Job 3:9
Parallel Verses
New American Standard Bible
"Let the stars of its twilight be darkened; Let it wait for light but have none, And let it not see the breaking dawn;

King James Bible
Let the stars of the twilight thereof be dark; let it look for light, but have none; neither let it see the dawning of the day:

Darby Bible Translation
Let the stars of its twilight be dark; let it wait for light, and have none, neither let it see the eyelids of the dawn:

World English Bible
Let the stars of its twilight be dark. Let it look for light, but have none, neither let it see the eyelids of the morning,

Young's Literal Translation
Let the stars of its twilight be dark, Let it wait for light, and there is none, And let it not look on the eyelids of the dawn.

Job 3:9 Parallel
Commentary
Barnes' Notes on the Bible

Let the stars of the twilight thereof be dark - That is, be extinguished, so that it shall be total darkness - darkness not even relieved by a single star. The word here rendered "twilight" נשׁף nesheph means properly a breathing; and hence, the evening, when cooling breezes "blow," or gently breathe. It is used however, to denote both the morning and the evening twilight, though here probably it means the latter. He wishes that the evening of that night, instead of being in any way illuminated, should "set in" with total darkness and continue so. The Septuagint renders it, "night.

Let it look for light, but have none - Personifying the night, and representing it as looking out anxiously for some ray of light. This is a beautiful poetic image - the image of "Night," dark and gloomy and sad, anxiously looking out for a single beam or a star to break in upon its darkness and diminish its gloom.

Neither let it see the dawning of the day - Margin, more literally and more beautifully, "eyelids of the morning." The word rendered "dawning" עפעפים ‛aph‛aphı̂ym means properly "the eyelashes" (from עוּף ‛ûph "to fly"), and it is given to them from their flying or fluttering. The word rendered "day" שׁחר shachar means the aurora, the morning. The sun when he is above the horizon is called by the poets the eye of day; and hence, his earliest beams, before he is risen, are called the eyelids or eyelashes of the morning opening upon the world. This figure is common in the ancient Classics, and occurs frequently in the Arabic poets; see Schultens "in loc." Thus, in Soph. Antiq. 104, the phrase occurs, Ἁμέρας βλέφυρον Hameras blefaron. So in Milton's Lycidas,

" - Ere the high lawns appeared

Under the opening eyelids of the dawn,

We drive afield."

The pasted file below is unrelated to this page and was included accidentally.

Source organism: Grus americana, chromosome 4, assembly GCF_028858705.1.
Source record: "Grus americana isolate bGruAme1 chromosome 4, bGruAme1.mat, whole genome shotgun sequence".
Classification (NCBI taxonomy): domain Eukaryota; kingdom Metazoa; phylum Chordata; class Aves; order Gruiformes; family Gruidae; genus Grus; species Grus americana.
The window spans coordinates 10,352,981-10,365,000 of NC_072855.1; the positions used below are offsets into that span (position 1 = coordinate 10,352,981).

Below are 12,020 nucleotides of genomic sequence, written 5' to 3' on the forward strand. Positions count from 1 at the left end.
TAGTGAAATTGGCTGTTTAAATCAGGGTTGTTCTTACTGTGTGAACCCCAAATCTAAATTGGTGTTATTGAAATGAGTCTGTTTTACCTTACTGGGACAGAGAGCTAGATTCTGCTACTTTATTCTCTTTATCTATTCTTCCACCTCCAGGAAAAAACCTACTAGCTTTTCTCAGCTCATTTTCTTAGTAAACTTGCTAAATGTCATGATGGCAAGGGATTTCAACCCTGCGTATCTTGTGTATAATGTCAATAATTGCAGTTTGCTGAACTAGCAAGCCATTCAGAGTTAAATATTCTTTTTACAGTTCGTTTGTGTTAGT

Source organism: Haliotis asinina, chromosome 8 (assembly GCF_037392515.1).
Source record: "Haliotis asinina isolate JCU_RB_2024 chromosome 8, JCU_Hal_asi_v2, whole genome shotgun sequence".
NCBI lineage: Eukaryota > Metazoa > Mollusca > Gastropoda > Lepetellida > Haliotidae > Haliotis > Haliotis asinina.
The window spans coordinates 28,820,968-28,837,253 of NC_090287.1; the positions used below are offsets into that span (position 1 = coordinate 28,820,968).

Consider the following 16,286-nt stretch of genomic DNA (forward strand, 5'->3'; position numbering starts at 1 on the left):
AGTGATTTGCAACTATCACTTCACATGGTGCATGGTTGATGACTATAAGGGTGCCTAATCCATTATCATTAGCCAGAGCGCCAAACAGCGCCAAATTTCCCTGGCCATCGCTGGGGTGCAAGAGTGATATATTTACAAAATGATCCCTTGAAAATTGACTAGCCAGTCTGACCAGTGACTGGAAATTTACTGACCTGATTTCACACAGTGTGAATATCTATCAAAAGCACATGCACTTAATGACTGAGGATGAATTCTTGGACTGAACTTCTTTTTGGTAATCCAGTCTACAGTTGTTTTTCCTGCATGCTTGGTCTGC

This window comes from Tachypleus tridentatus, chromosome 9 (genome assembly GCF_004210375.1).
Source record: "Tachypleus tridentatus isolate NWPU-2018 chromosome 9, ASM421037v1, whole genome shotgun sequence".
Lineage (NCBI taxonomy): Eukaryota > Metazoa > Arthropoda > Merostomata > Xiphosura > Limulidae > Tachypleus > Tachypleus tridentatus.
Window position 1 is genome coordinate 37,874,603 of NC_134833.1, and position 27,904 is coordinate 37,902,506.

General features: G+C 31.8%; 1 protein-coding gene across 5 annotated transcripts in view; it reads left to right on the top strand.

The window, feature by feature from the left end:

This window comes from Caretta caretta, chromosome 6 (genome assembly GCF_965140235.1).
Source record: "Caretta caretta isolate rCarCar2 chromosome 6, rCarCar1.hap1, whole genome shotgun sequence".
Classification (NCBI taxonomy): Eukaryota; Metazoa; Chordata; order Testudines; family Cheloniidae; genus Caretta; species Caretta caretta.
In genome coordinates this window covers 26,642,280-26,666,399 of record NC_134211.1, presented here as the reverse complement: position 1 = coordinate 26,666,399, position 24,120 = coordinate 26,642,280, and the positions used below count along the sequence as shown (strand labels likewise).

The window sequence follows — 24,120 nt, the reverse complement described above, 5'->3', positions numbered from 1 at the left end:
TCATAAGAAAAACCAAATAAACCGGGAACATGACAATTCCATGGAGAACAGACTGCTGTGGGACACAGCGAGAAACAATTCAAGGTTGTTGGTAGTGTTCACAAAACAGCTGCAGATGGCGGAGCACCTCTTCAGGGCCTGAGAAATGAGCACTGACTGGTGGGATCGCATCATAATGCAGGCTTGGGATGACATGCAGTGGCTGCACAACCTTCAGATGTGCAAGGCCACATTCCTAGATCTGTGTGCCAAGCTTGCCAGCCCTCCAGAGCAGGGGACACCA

Job's wish was, that there might be no star in the evening twilight, and that no ray might illuminate that of the morning; that it might be enveloped in perpetual, unbroken darkness.

Job 3:9 Parallel Commentaries

Library
The Sorrowful Man's Question
"Why is light given to a man whose way is hid, and whom God hath hedged in?"--Job 3:23. I AM VERY THANKFUL that so many of you are glad and happy. There is none too much joy in the world, and the more that any of us can create, the better. It should be a part of our happiness, and a man part of it, to try to make other people glad. "Comfort ye, comfort ye my people," is a commission which many of us ought to feel is entrusted to us. If your own cup of joy is full, let it run over to others who
Charles Haddon Spurgeon—Spurgeon's Sermons Volume 46: 1900

Whether it is Lawful to Curse an Irrational Creature?
Objection 1: It would seem that it is unlawful to curse an irrational creature. Cursing would seem to be lawful chiefly in its relation to punishment. Now irrational creatures are not competent subjects either of guilt or of punishment. Therefore it is unlawful to curse them. Objection 2: Further, in an irrational creature there is nothing but the nature which God made. But it is unlawful to curse this even in the devil, as stated above [2960](A[1]). Therefore it is nowise lawful to curse an irrational
Saint Thomas Aquinas—Summa Theologica

Death Swallowed up in victory
Then shall be brought to pass the saying that is written, Death is swallowed up in victory! D eath, simply considered, is no more than the cessation of life --that which was once living, lives no longer. But it has been the general, perhaps the universal custom of mankind, to personify it. Imagination gives death a formidable appearance, arms it with a dart, sting or scythe, and represents it as an active, inexorable and invincible reality. In this view death is a great devourer; with his iron tongue
John Newton—Messiah Vol. 2

Meditations for the Morning.
1. Almighty God can, in the resurrection, as easily raise up thy body out of the grave, from the sleep of death, as he hath this morning wakened thee in thy bed, out of the sleep of nature. At the dawning of which resurrection day, Christ shall come to be glorified in his saints; and every one of the bodies of the thousands of his saints, being fashioned like unto his glorious body, shall shine as bright as the sun (2 Thess. i. 10; Jude, ver. 14; Phil. iii. 21; Luke ix. 31;) all the angels shining
Lewis Bayly—The Practice of Piety

Cross References
Job 3:8
"Let those curse it who curse the day, Who are prepared to rouse Leviathan.

Job 3:10
Because it did not shut the opening of my mother's womb, Or hide trouble from my eyes.

Job 41:18
"His sneezes flash forth light, And his eyes are like the eyelids of the morning.

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